Why an Alpaca Blanket is Better

24th June 2009

Why an Alpaca Blanket is Better The superior quality of an alpaca blanket makes it a treasured accessory for staying warm at home, particularly in the winter months. Alpaca wool is a fine fabric that has many desirable qualities, and if properly cared for, blankets and other garments will provide years of durable comfort.

The wool sheared from alpacas is lighter, three times stronger, and five times warmer than sheep’s wool. Of all the warmest fabrics used in winter blankets, alpaca products outshine Gore- Tex and goose-down comforters in their ability to keep people warm and dry. It feels smooth like silk, yet as fine as cashmere. The absence of lanolin creates an anti-itch fabric, and its essential oils resist water and surface dirt naturally.

Alpaca fabrics are rated in microns, and the higher grades of Royal and Baby Alpaca are rated to a standard between twenty and twenty-three microns. These would be the softest, lightest, most durable grades to be found when choosing an alpaca blanket or garment, and some people are more than willing to pay the higher price for this level of quality.

Some of the other products made from alpaca fleece are quilt batting, clothing, pillows, yarn, sofa throws, and even cuddly stuffed animals for kids. Because alpaca wool is so soft, it is a popular choice to make alpaca blankets for babies. You can even find christening blankets made from alpaca wool, too.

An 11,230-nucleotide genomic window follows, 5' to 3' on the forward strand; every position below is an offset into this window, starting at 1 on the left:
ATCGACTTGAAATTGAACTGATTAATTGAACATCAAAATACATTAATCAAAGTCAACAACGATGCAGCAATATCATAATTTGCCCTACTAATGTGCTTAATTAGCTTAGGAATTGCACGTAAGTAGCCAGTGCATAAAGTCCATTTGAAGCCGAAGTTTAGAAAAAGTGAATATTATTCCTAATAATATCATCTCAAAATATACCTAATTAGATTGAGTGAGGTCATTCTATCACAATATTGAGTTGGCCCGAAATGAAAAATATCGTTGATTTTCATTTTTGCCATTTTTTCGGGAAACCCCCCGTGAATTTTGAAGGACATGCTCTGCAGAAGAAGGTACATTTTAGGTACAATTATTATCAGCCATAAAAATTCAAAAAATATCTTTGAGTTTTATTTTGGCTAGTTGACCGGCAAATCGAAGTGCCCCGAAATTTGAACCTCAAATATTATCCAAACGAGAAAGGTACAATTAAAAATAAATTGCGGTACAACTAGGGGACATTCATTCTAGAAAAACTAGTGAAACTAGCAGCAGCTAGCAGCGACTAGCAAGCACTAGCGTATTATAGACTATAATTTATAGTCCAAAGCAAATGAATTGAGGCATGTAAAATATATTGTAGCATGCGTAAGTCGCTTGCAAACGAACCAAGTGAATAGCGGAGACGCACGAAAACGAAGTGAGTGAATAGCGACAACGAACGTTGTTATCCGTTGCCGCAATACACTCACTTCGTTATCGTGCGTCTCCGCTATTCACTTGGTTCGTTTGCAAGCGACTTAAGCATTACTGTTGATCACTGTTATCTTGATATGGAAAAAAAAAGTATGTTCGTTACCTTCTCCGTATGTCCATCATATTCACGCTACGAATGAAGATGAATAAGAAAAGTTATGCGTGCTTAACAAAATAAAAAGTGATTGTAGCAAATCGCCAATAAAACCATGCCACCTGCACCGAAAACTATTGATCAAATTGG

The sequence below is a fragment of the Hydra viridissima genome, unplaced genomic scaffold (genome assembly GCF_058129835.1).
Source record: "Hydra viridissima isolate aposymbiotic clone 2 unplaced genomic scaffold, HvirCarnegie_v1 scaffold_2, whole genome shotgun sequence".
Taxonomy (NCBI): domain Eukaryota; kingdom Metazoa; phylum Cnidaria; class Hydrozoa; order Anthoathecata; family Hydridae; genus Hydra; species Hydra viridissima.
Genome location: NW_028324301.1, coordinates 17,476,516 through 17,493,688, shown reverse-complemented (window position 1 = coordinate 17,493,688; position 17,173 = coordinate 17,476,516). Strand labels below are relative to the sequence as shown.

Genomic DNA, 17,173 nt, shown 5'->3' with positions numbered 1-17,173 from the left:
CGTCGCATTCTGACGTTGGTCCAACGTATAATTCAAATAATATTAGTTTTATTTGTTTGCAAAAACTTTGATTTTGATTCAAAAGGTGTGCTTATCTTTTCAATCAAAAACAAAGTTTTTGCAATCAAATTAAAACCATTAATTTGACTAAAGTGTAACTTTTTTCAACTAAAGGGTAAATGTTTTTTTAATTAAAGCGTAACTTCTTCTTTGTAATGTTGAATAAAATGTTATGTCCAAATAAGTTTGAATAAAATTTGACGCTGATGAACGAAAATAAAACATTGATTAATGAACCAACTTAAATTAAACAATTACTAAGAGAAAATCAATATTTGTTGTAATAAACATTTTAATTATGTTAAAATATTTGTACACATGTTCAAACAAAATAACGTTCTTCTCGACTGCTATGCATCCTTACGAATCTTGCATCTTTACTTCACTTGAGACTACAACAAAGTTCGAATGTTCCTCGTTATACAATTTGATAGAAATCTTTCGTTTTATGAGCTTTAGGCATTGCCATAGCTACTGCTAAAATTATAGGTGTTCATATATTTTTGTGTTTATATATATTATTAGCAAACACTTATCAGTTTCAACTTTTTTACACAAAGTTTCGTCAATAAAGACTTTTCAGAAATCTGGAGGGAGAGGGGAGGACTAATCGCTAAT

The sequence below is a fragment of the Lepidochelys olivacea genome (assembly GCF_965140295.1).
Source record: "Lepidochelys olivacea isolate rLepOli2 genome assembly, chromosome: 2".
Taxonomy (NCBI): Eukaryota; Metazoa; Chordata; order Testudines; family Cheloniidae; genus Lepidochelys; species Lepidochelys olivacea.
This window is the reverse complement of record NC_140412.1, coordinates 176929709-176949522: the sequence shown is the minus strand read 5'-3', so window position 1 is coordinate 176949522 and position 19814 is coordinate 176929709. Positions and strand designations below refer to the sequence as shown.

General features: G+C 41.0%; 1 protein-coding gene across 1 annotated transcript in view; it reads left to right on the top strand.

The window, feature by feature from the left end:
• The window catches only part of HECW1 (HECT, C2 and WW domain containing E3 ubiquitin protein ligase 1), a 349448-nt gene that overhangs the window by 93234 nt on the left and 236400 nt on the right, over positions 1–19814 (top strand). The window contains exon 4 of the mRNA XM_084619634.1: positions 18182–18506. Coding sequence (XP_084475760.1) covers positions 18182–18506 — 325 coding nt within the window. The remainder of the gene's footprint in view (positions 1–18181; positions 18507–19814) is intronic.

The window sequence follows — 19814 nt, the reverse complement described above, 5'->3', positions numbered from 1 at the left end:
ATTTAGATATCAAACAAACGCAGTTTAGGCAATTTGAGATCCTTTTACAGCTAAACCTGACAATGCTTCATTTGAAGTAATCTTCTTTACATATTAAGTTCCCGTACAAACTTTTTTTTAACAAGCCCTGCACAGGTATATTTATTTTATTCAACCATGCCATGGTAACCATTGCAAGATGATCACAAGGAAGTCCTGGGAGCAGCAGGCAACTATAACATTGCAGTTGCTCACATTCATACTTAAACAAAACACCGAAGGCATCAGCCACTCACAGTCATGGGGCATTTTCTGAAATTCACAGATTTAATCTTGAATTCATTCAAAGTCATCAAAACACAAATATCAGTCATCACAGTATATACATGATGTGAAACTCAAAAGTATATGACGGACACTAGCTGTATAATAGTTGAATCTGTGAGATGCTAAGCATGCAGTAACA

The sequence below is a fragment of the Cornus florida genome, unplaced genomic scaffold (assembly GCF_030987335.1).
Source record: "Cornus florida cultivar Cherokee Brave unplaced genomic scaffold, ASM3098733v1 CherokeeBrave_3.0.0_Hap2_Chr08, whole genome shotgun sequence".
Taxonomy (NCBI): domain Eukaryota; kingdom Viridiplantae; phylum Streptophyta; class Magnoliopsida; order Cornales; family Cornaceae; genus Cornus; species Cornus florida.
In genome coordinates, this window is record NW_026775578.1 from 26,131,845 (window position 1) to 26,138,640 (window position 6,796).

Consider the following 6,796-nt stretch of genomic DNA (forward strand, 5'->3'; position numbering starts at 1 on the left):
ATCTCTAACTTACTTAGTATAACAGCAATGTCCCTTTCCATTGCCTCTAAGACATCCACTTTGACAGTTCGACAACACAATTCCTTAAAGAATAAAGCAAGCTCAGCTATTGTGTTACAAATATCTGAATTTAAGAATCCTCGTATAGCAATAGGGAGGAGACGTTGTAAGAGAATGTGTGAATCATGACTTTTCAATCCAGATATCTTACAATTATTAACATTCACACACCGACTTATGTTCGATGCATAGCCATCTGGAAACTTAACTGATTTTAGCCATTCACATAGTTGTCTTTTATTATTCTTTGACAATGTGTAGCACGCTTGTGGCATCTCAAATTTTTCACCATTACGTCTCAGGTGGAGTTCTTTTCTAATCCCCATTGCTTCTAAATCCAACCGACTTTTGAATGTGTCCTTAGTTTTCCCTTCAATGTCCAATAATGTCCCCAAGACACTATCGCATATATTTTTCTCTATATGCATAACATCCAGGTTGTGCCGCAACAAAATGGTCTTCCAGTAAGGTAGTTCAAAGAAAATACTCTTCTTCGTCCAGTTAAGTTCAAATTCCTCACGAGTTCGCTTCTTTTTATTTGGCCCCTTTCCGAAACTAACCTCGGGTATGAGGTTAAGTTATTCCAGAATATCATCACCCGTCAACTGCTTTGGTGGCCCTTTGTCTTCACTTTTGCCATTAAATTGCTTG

Most of the world’s alpaca wool comes from the region where almost all of the animals are raised, the highlands of the Andes Mountains. Since the animals are only sheared once a year, much of the fibre that comes from Peru and the surrounding area is exported to many other clothing manufacturers around the globe.

Alpacas are gentle, lovable creatures raised on farms in many different countries. There are several different breeds of alpacas, and each has a slightly different fleece texture. Their variety as a species produces fleece in 22 different natural colors, from white to black. Their diet consists of mostly grasses and hay, and their close relation to the camel family allows them to consume less water than other animals do.

Their efficient digestion systems and low maintenance needs make them excellent choices for breeding purposes, and their agriculture poses little risk to humans.

There are specific organizations that monitor and advocate standards for alpaca wool manufacture and animal care, including the International Alpaca Association and the Alpaca Owners and Breeders Association. These organizations help educate consumers, breeders, and textile manufacturers on all aspects of breeding and processing fibre from these wonderful animals.

Making an alpaca blanket or any other clothing or furnishing represents a proactive movement toward “green” manufacturing that allows companies to produce their goods more cheaply and offer products with less synthetic contents. This is the trend that is influencing many other industries as the world becomes more eco-conscious in the 21st century.